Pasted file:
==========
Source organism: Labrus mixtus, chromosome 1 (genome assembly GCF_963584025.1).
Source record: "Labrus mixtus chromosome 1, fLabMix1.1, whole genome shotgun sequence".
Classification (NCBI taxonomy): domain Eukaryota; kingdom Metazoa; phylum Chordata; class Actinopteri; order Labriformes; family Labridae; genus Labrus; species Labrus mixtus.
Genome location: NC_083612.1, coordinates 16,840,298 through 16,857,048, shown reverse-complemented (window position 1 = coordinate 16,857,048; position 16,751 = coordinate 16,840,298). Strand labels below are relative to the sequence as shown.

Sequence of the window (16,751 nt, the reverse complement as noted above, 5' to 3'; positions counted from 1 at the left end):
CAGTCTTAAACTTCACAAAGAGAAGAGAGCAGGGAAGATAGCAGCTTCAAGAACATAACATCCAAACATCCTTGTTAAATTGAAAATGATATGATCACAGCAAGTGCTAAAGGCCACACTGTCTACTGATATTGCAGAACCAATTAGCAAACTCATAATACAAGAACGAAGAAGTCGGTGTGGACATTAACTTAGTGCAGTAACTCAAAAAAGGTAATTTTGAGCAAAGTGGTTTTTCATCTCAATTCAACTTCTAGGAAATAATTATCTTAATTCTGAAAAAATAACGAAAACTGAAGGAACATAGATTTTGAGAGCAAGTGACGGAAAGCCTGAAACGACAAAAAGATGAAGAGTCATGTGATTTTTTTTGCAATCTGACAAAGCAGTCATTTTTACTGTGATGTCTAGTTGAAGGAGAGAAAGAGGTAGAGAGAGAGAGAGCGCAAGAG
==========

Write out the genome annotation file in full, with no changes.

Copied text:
Source organism: Labrus mixtus, chromosome 1 (genome assembly GCF_963584025.1).
Source record: "Labrus mixtus chromosome 1, fLabMix1.1, whole genome shotgun sequence".
Classification (NCBI taxonomy): domain Eukaryota; kingdom Metazoa; phylum Chordata; class Actinopteri; order Labriformes; family Labridae; genus Labrus; species Labrus mixtus.
Genome location: NC_083612.1, coordinates 16,840,298 through 16,857,048, shown reverse-complemented (window position 1 = coordinate 16,857,048; position 16,751 = coordinate 16,840,298). Strand labels below are relative to the sequence as shown.

Sequence of the window (16,751 nt, the reverse complement as noted above, 5' to 3'; positions counted from 1 at the left end):
CAGTCTTAAACTTCACAAAGAGAAGAGAGCAGGGAAGATAGCAGCTTCAAGAACATAACATCCAAACATCCTTGTTAAATTGAAAATGATATGATCACAGCAAGTGCTAAAGGCCACACTGTCTACTGATATTGCAGAACCAATTAGCAAACTCATAATACAAGAACGAAGAAGTCGGTGTGGACATTAACTTAGTGCAGTAACTCAAAAAAGGTAATTTTGAGCAAAGTGGTTTTTCATCTCAATTCAACTTCTAGGAAATAATTATCTTAATTCTGAAAAAATAACGAAAACTGAAGGAACATAGATTTTGAGAGCAAGTGACGGAAAGCCTGAAACGACAAAAAGATGAAGAGTCATGTGATTTTTTTTGCAATCTGACAAAGCAGTCATTTTTACTGTGATGTCTAGTTGAAGGAGAGAAAGAGGTAGAGAGAGAGAGAGCGCAAGAG